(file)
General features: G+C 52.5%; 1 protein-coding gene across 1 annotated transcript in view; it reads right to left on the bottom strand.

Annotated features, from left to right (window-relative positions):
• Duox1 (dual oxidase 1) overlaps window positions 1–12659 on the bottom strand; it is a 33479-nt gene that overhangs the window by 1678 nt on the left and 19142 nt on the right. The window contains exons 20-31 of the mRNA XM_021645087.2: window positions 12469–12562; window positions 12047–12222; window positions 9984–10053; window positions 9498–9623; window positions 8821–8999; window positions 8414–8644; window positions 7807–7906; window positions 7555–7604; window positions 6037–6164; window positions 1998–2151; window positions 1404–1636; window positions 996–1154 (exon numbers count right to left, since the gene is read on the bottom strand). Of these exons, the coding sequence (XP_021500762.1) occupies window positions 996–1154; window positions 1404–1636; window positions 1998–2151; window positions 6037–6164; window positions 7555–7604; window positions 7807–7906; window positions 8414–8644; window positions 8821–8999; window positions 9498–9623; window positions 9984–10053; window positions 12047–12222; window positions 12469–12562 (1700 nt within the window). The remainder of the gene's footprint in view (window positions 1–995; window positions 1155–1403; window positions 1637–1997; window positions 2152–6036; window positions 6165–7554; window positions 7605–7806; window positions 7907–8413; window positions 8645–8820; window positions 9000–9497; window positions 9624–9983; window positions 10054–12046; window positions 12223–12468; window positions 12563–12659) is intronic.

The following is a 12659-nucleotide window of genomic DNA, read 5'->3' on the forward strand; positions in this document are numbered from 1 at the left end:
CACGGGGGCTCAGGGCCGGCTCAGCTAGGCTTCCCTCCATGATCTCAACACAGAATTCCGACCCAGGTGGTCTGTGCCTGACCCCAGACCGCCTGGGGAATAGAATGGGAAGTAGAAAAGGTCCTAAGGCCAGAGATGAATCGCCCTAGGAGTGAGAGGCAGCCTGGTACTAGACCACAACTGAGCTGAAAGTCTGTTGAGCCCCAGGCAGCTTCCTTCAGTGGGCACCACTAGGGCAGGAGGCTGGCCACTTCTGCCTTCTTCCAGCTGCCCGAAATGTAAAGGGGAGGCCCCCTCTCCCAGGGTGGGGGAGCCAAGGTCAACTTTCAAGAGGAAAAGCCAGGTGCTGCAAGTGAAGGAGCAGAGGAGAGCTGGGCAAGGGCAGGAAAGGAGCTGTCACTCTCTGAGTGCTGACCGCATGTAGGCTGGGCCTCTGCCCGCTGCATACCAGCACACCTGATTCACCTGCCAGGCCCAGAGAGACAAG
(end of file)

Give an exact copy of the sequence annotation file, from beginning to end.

General features: G+C 52.5%; 1 protein-coding gene across 1 annotated transcript in view; it reads right to left on the bottom strand.

Annotated features, from left to right (window-relative positions):
• Duox1 (dual oxidase 1) overlaps window positions 1–12659 on the bottom strand; it is a 33479-nt gene that overhangs the window by 1678 nt on the left and 19142 nt on the right. The window contains exons 20-31 of the mRNA XM_021645087.2: window positions 12469–12562; window positions 12047–12222; window positions 9984–10053; window positions 9498–9623; window positions 8821–8999; window positions 8414–8644; window positions 7807–7906; window positions 7555–7604; window positions 6037–6164; window positions 1998–2151; window positions 1404–1636; window positions 996–1154 (exon numbers count right to left, since the gene is read on the bottom strand). Of these exons, the coding sequence (XP_021500762.1) occupies window positions 996–1154; window positions 1404–1636; window positions 1998–2151; window positions 6037–6164; window positions 7555–7604; window positions 7807–7906; window positions 8414–8644; window positions 8821–8999; window positions 9498–9623; window positions 9984–10053; window positions 12047–12222; window positions 12469–12562 (1700 nt within the window). The remainder of the gene's footprint in view (window positions 1–995; window positions 1155–1403; window positions 1637–1997; window positions 2152–6036; window positions 6165–7554; window positions 7605–7806; window positions 7907–8413; window positions 8645–8820; window positions 9000–9497; window positions 9624–9983; window positions 10054–12046; window positions 12223–12468; window positions 12563–12659) is intronic.

The following is a 12659-nucleotide window of genomic DNA, read 5'->3' on the forward strand; positions in this document are numbered from 1 at the left end:
CACGGGGGCTCAGGGCCGGCTCAGCTAGGCTTCCCTCCATGATCTCAACACAGAATTCCGACCCAGGTGGTCTGTGCCTGACCCCAGACCGCCTGGGGAATAGAATGGGAAGTAGAAAAGGTCCTAAGGCCAGAGATGAATCGCCCTAGGAGTGAGAGGCAGCCTGGTACTAGACCACAACTGAGCTGAAAGTCTGTTGAGCCCCAGGCAGCTTCCTTCAGTGGGCACCACTAGGGCAGGAGGCTGGCCACTTCTGCCTTCTTCCAGCTGCCCGAAATGTAAAGGGGAGGCCCCCTCTCCCAGGGTGGGGGAGCCAAGGTCAACTTTCAAGAGGAAAAGCCAGGTGCTGCAAGTGAAGGAGCAGAGGAGAGCTGGGCAAGGGCAGGAAAGGAGCTGTCACTCTCTGAGTGCTGACCGCATGTAGGCTGGGCCTCTGCCCGCTGCATACCAGCACACCTGATTCACCTGCCAGGCCCAGAGAGACAAG